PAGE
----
Outfitting their garage cost close to $900. The Shahs pay $2,000 of the tutor’s roughly $3,000 monthly income both for their daughters’ participation in the pod and for some private hours that their kids work with her.

While $2,000 is a lot, it’s only $200 a month more than the couple used to spend before the pandemic, between the cost of after-school care and a babysitter who also helped the couple with housework, Shah said. The extra money they’re paying would have been put toward savings, Shah said.

For the lucky few, employer subsidies help offset costs

Some parents are lucky enough to have employers who are willing to subsidize the high cost of remote learning.

Accenture decided to offer such a subsidy for one simple reason, said Ellyn Shook, the firm’s chief leadership and human resources officer. “Our parents of school age children did not feel they had the support they needed to balance [both] their responsibilities as a parent and at their work.”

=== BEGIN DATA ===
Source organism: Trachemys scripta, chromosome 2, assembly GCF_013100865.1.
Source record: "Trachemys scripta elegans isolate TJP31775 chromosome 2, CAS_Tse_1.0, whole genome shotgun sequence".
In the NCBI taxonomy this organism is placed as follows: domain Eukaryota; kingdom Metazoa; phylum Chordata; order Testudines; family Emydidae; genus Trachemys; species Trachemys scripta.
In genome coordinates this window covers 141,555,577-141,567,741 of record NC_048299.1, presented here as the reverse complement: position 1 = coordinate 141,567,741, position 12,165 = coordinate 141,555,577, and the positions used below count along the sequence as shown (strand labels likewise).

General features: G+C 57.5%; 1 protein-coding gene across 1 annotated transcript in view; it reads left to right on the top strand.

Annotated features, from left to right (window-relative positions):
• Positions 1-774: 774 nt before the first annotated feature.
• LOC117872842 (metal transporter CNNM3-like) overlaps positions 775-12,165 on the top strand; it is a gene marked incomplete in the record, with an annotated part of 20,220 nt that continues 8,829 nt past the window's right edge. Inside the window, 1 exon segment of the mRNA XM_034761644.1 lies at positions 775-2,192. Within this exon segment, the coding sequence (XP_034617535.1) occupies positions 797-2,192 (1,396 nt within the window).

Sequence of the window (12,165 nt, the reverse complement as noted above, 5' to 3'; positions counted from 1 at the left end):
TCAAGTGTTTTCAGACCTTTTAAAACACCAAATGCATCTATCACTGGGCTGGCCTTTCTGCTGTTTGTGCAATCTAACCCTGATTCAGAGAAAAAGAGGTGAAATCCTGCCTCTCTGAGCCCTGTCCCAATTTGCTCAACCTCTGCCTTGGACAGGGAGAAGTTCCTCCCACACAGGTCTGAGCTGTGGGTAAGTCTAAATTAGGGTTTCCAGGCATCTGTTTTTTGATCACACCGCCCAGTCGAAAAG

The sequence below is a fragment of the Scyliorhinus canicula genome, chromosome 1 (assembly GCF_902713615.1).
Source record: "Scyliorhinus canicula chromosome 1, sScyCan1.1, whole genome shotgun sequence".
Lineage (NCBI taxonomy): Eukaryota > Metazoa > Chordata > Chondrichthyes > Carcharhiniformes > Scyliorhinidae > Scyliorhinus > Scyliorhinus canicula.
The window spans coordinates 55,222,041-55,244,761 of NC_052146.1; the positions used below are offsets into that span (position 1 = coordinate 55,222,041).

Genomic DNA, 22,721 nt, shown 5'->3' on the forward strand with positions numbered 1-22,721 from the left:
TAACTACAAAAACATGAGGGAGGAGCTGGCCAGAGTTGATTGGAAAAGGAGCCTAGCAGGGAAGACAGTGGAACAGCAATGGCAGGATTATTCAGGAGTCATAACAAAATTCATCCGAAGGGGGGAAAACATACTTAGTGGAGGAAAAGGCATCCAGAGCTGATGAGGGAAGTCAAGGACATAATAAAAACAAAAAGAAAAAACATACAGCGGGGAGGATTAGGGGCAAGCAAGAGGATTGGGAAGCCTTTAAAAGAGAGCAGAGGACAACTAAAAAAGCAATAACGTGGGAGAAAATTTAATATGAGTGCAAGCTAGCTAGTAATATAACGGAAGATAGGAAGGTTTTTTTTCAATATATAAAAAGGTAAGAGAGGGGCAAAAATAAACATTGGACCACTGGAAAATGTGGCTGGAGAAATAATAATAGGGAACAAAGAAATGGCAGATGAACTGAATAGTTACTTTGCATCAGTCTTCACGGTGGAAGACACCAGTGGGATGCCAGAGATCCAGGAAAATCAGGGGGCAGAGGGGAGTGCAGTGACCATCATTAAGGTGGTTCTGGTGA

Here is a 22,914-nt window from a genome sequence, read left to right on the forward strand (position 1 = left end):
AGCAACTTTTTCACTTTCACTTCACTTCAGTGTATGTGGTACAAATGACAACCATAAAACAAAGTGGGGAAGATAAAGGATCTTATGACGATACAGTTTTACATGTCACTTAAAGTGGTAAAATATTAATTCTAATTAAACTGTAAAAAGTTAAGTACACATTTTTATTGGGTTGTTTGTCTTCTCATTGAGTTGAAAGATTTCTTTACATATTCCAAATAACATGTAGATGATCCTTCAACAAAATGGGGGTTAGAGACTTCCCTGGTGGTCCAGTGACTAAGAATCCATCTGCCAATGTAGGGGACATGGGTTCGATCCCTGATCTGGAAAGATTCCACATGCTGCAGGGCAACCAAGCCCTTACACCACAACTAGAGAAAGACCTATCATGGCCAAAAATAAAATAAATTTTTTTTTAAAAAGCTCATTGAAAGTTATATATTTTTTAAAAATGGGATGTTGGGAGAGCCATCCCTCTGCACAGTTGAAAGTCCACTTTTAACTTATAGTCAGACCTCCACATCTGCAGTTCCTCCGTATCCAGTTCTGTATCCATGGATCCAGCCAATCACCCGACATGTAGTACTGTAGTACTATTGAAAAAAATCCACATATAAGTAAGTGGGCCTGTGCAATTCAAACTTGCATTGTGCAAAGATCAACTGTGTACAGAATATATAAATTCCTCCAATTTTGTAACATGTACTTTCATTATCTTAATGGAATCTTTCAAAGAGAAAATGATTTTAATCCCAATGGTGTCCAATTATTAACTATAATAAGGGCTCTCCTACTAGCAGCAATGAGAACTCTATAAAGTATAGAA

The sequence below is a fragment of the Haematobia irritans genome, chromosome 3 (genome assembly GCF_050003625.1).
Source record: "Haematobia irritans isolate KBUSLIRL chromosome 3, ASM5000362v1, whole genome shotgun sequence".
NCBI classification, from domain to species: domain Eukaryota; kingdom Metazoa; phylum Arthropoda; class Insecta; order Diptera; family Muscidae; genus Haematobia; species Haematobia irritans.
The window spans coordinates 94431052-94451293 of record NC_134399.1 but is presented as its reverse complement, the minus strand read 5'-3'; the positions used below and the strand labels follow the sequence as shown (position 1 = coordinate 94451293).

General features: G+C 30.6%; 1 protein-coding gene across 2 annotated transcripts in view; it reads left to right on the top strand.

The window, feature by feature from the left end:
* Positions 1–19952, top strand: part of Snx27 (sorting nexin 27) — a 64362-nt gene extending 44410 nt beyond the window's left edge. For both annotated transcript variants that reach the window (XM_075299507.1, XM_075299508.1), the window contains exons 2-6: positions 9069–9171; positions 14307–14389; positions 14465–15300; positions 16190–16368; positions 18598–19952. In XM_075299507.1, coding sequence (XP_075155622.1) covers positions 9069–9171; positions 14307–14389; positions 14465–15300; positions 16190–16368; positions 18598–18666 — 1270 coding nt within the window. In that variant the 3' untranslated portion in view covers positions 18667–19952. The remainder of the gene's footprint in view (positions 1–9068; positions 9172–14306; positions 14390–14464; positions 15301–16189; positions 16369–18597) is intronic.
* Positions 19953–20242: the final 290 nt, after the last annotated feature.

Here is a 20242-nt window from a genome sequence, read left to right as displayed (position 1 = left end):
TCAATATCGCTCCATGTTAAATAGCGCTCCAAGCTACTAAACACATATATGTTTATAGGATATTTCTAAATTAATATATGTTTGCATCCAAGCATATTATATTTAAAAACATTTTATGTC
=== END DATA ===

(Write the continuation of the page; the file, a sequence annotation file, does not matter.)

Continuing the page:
Through a new employer benefits program created by childcare provider Bright Horizons in partnership with educational centers across the country, Accenture is paying the lion’s share of the costs for employees who enroll their school age kids in learning support programs at places like Code Ninjas, Mathnasium and Sylvan Learning Centers. Parents’ per-child, out of-pocket costs is just $5 an hour. There are typically proctors there to support kids with their online classes, but they’re not teaching the curriculum.

Other employers also offer subsidized learning benefits at places like Bright Horizons or Varsity Tutors. Varsity Tutors, for example, now offers 25% to 50% discounts on tutoring and pod learning for employees of roughly 50 organizations, said chief academic officer Brian Galvin.

Tutors normally cost $60 an hour, Gavin said, but subsidized parents may pay $30 to $45 an hour for one-on-one sessions and much less if their child is in a tutor-led pod of five kids at the same grade level.